I don't disagree with anything anyone else has said, however...
If you are careful about the wood you buy, you can usually skip face
planing. A planer will take care of cupping on 4/4 (unless perhaps you have
a more power planer than mine), so you just have to make sure your wood is
If I read it right I'm afraid you are mistaken. One face has to be
jointed flat first then an edge is made straight and at ninety degrees
to that face.
Without a known flat and straight surface to put against the jointer's
fence you can't do a second surface and trying to properly joint a face
by keeping the edge not only against the fence but tilted so that narrow
surface is flat against the fence while moving the board would be almost
and impossibility not to mention dangerous.
Again, that is if I understand you post correctly.
No big Mystery here. Your problem is that you are confusing the job of a
jointer with the job a a thickness planner.
The purpose of the jointer is to make one face flat so the other three
sides can be referenced to it. The jointer is then used to make one edge
straight and at ninety degrees to that reference face. This is done by
putting the reference face against the fence and jointing the edge.
From there the second edge can be cut on the table saw with the
reference face on the table and the reference edge against the fence.
A planer or hand plane is then used to make the second face flat and
parallel to the reference face by putting that face down on the planers
Passing a piece of stock repeatedly over a jointer is going to do
nothing to make the faces parallel to each other. It will only make the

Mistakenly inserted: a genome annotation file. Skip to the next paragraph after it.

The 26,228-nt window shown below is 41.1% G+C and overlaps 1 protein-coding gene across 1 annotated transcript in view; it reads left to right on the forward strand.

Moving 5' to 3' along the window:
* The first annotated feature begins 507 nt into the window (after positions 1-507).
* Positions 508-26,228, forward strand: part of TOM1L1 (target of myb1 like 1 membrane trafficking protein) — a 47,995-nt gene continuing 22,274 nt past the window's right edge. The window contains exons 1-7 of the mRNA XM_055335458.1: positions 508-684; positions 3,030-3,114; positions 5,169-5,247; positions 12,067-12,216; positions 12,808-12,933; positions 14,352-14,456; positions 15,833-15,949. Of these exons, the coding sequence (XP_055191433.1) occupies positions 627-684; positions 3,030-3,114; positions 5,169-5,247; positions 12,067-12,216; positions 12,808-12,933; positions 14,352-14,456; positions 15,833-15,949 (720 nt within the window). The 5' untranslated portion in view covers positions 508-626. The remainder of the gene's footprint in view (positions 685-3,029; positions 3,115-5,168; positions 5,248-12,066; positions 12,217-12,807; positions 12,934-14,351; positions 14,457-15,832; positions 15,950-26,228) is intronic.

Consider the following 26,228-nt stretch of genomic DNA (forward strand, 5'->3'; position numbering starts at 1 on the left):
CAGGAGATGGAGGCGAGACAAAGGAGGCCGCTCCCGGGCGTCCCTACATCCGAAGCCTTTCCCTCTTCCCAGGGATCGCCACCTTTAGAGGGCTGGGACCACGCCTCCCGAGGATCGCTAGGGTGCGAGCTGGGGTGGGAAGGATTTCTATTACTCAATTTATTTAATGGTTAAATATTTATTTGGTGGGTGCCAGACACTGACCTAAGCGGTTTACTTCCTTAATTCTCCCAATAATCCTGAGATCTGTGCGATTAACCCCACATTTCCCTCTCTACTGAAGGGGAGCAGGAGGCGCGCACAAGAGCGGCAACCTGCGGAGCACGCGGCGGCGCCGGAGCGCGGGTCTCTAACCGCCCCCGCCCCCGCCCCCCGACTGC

board thinner and accentuate any taper already existing.
Tip, take no more then 1/32" cuts. Make a squiggly line from side to
side and the length of the face or edge to be jointed then pass the
board over the cutters until the line is gone. When that occurs the face
and/or edge is as flat as it is going to get. Now move on to the next
Further tip. If you are working with S2S or S4S stock make sure to make
a mark on the face and edge you have jointed. On rough lumber it's easy
to tell which side and edge you have milled, on surfaced stock it isn't
always quite as easy. By marking the milled faces you know which to put
against fences and saw/planer beds for proper referencing.
As others mentioned, 3/16" is pretty heavy for a jointer cut. I usually
cut at 1/16" or less in depth.
But the real problem might be that you are introducing taper because your
outfeed table on the jointer is high relative to your knives. You want to
set the outfeed table just high enough that you don't have snipe on your
boards. Here's an article that may be of help:
(Check out the diagrams about halfway through the article)
Now I don't want to start a big deal about this and with all due respect
I have yet to figure out why that particular bit of advice is so
commonly given when, unless someone has been dicking around with the
machine, it is usually a far simpler problem
The fact is that if you are taking heavy or a lot of cuts with a
perfectly aligned jointer you almost can't help causing a taper.
Heavy and repeated passes will accent any taper already in a piece of
stock and even with stock where the faces are parallel, since it is
difficult to maintain consist ant pressure, your going to cause a taper
if you insist on running the stock over and over again long after the
face is flat.
Yes, misalignment is something to keep in mind but 99% of the time a
newbies problem is not understanding what the machine is for and, for
some unknown reason, trying to hog off ungodly amounts of wood with it.
A jointer is a finesse machine demanding a light touch, not a
thicknessing machine meant to scrape off lots of stock real fast.